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    Iain Small making the third ascent of Tomahawk Crack (VIII,9) on Ben Nevis. Greg Boswell and Adam Russell made the he first ascent of this daunting line on Number Three Gully Buttress in November 2012. It was repeated by Andy Inglis and Will Sim in December 2014. (Photo Murdoch Jamieson)

    Iain Small making the third ascent of Tomahawk Crack (VIII,9) on Ben Nevis. Greg Boswell and Adam Russell made the first ascent of this daunting line on Number Three Gully Buttress in November 2012. It was repeated by Andy Inglis and Will Sim in December 2014. (Photo Murdoch Jamieson)

    Iain Small and Murdoch Jamieson made the third ascent of Tomahawk Crack (VIII,9) on Ben Nevis on February 3.

    “It had some pretty technical climbing which was hard work to protect as everything was a bit icy,” Iain told me. “I think the Secret only deserves VIII,8 when compared to this at VIII,9. There were quite a few teams about. Folk were on Archangel and Avenging Angel Direct. Canadians Jon Walsh and Michelle Kadatz climbed Knuckleduster, which had been our first choice, but clearly we need to get up earlier! We saw them back at the hut and Jon said was really enjoying being back on Scottish mixed even in the wild conditions that we were having. He said he had never actually had to climb routes with goggles on before!”

    German climber Michael Rinn on the first ascent of a new V,7 on The Stuic on Lochnagar. Unlike previous winter meets, challenging conditions meant new routes were thin on the ground during this year’s event. (Photo Simon Richardson)

    German climber Michael Rinn on the first ascent of a new V,7 on The Stuic on Lochnagar climbed during the 2016 BMC International Winter Meet. Unlike previous Meets, challenging conditions meant new routes were thin on the ground during this year’s event. (Photo Simon Richardson)

    The Weather Gods did not smile kindly on the BMC International Winter Meet that was held at Glenmore Lodge from January 24 to January 30. Over 35 guests from 30 different countries were teamed up with UK hosts and let loose on the Scottish hills. Unfortunately a major thaw preceded the event and the first two days were spent dry tooling at Newtyle or sea cliff climbing in the warm sunshine at Cummingston and Logie Head. The exception was Andy Nisbet who showed his great experience by leading a party up Fiacaill Couloir on ice that had survived the thaw. Despite the non-wintery start, there were smiles all around, and for several of the visitors, climbing by the sea was a new experience in itself.

    With lower temperatures, an overnight snowfall, and a temporary lull in the gale force winds, winter climbing final kicked off on Wednesday January 27, and teams headed off to the well-known ‘early season’ locations of the Northern Corries, Ben Nevis and Beinn Eighe. In Coire an t-Sneachda, Original Summer Route, Fingers Ridge and The Message were climbed and in Coire an Lochain, Savage Slit, Fallout Corner, Deep Throat, Western Route, Sidewinder and Ewen Buttress all saw ascents. Full marks went to Raphael Slawinski (Canada) and Erik Eisele (US) who both made ascents of The Vicar (VII,8) as their first-ever Scottish winter routes with Dave Garry and Tom Livingstone. The Beinn Eighe teams climbed East Buttress and West Buttress, and on Ben Nevis the best conditions were found on Tower Ridge and North-East Buttress. Unfortunately it had not been cold for long enough to bring the mixed routes into condition, except for Sioux Wall (VIII,8) which was well rimed and saw an ascent by Uisdean Hawthorn and Luka Strazar, and Ian Parnell and Ian Welsted (Canada). This was ten years after Parnell’s first winter ascent of this landmark route with Olly Metherell in December 2005.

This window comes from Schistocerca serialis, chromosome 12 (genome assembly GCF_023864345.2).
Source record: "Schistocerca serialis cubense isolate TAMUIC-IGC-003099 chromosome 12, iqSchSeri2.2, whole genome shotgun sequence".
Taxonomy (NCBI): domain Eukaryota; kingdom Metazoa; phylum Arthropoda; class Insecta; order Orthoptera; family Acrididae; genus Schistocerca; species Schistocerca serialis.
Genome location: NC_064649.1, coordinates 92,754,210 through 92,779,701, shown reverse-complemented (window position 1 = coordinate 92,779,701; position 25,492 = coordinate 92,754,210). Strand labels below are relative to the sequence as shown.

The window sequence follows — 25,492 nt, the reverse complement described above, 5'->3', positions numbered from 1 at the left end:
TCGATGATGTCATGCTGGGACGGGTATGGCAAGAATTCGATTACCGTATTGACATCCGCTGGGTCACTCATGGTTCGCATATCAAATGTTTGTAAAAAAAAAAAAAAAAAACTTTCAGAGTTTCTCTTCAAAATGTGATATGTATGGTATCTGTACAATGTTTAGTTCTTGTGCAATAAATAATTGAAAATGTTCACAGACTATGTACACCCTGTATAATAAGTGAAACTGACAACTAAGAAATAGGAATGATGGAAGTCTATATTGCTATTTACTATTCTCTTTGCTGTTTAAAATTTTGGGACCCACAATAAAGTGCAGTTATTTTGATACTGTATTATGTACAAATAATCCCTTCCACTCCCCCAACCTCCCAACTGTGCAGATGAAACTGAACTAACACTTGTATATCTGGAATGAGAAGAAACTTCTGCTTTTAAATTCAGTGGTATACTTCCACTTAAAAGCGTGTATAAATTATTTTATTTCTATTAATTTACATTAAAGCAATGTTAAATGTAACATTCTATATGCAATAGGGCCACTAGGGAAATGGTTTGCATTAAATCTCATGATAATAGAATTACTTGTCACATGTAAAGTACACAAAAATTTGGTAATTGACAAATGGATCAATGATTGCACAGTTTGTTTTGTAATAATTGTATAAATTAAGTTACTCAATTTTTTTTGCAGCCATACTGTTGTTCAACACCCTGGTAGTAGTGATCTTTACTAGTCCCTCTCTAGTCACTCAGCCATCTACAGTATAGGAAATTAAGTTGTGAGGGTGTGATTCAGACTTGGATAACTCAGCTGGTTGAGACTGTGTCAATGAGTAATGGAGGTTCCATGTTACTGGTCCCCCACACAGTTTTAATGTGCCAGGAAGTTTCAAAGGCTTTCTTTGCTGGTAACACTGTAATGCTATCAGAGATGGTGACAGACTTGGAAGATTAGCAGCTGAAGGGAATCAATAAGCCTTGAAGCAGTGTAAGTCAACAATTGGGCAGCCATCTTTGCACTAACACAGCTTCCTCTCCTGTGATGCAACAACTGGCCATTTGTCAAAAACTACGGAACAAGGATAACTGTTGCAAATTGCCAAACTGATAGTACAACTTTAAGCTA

Thursday January 28 dawned wild and windy, but it was still cold with a thaw forecast in the afternoon. Attention focused on the Northern Corries, and in Coire an t-Sneachda, The Haston Line, Houdini, The Message, Hidden Chimney Direct, Patey’s Route, Stirling Bomber and Invernookie were climbed together with Central Crack Route, Deep Throat, Savage Slit, Fallout Corner, Hooker’s Corner in Coire an Lochain. The highlights were ascents of The Gathering (VIII,9) by Tom Livingstone and Ian Welsted (Canada) and Never Mind (IX,9) by Dave Almond and Luka Strazar (Slovenia). Elsewhere in the Cairngorms on Lochnagar, Michael Rinn (Germany) and I climbed a new V,7 on The Stuic that was sheltered from the worst of the westerly gales. Across on Ben Nevis, Raphael Slawinski (Canada) led The Secret (VIII,9) in very stormy conditions.